26 January 2020 | Tennis Australia

Fans visiting the Australian Open will see a new bronze bust among the illustrious collection surrounding Garden Square at Melbourne Park.

John Fitzgerald, a former doubles No.1 and top 25 singles player, was enshrined in the Australian Tennis Hall of Fame on Sunday evening at Rod Laver Arena, prior to Ash Barty’s fourth-round match against Alison Riske.

“I want to thank Tennis Australia. This is a true honour,” said Fitzgerald, before a crowd that included fellow Australian Tennis Hall of Fame members Neale Fraser and Pat Cash, along with Todd Woodbridge in his MC role.

“It is an honour for me to be in the same space as my friends, and my heroes, and I’ll be out in Garden Square with them.”

Fitzgerald was an Australian Open champion in doubles in 1982, when the tournament was played at Melbourne’s Kooyong Lawn Tennis Club.

Partnering fellow Australian John Alexander, the duo defeated Americans Andy Andrews and John Sadri in a tight final.

The victory at Kooyong was a major breakthrough for Fitzgerald, marking his first Grand Slam title of any kind.

The South Australian went on to complete a career Grand Slam in doubles, winning two titles each at the French Open, Wimbledon and US Open.

Season 1991 was his finest on the doubles court, with Fitzgerald combining with Anders Jarryd to lift the Roland Garros, Wimbledon and US Open trophies.

It was also the year he rose to the world No.1 doubles ranking.

Fitzgerald also won two Grand Slam mixed doubles titles, triumphing at the 1983 US Open and Wimbledon in 1991 alongside fellow Australian Elizabeth Smylie.

He retired with six singles titles and 30 doubles titles. But success did not stop in his post-playing career.

Fitzgerald took over the Australian Davis Cup captaincy in 2001 and, after being a part of two winning teams as a player in 1983 and 1986, he guided the Aussies to victory in 2003 – a win that came over Spain at Rod Laver Arena.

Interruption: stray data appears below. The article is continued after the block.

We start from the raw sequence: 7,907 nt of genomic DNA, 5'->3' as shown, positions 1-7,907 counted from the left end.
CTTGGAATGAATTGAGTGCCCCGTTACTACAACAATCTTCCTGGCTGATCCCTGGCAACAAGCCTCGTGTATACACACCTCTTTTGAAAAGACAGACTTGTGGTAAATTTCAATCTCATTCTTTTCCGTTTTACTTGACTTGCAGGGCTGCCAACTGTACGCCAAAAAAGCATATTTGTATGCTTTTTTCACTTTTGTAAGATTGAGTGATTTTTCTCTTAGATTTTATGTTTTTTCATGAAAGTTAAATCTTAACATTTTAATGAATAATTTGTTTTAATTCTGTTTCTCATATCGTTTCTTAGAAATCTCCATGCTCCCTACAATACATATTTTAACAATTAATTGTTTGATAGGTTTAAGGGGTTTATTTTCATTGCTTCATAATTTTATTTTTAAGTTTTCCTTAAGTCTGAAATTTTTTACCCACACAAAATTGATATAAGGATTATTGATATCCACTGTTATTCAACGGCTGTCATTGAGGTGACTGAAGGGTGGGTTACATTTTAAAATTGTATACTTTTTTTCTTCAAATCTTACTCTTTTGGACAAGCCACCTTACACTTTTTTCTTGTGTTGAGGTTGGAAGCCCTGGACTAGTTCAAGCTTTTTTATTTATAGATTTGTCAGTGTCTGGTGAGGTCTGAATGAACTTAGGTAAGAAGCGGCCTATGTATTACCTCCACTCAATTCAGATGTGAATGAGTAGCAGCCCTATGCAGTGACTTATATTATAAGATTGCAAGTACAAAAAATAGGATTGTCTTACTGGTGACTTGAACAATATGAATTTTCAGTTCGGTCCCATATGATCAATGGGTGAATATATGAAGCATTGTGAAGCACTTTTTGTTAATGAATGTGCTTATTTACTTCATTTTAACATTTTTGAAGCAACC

His last year at the Davis Cup helm was in 2010, after which he began an impressive tennis broadcast career.

He has also traversed Australia introducing children to the sport and working as motivation  to community groups, aspiring players and sports clubs.

Thanking sculptor Barbara McLean (“I’m so happy it has some hair,” he joked), Fitzgerald also paid tribute to many influential figures in his career, including first coach Peter Smith, friend and former Davis Cup team-mate Sid Ball and former doubles partners Liz Smylie, John Alexander and Anders Jaryd.

The biggest thanks though, was reserved for Fitzgerald’s family – his wife Jenny, daughters Elizabeth and Bridget and son Patrick.

“The greatest partner I ever got was obviously outside of tennis, so Jenny, thank you, for being there for many ears,” said Fitzgerald. “And our three beautiful children. It’s a pleasure to have you all back. I love you all.”

He joins an incredible list of names in the Australian Tennis Hall of Fame, including Rod Laver, Ken Rosewall, Tony Roche, Margaret Court, Evonne Goolagong Cawley, Judy Dalton, Wendy Turnbull, Pat Cash, Pat Rafter and Lleyton Hewitt.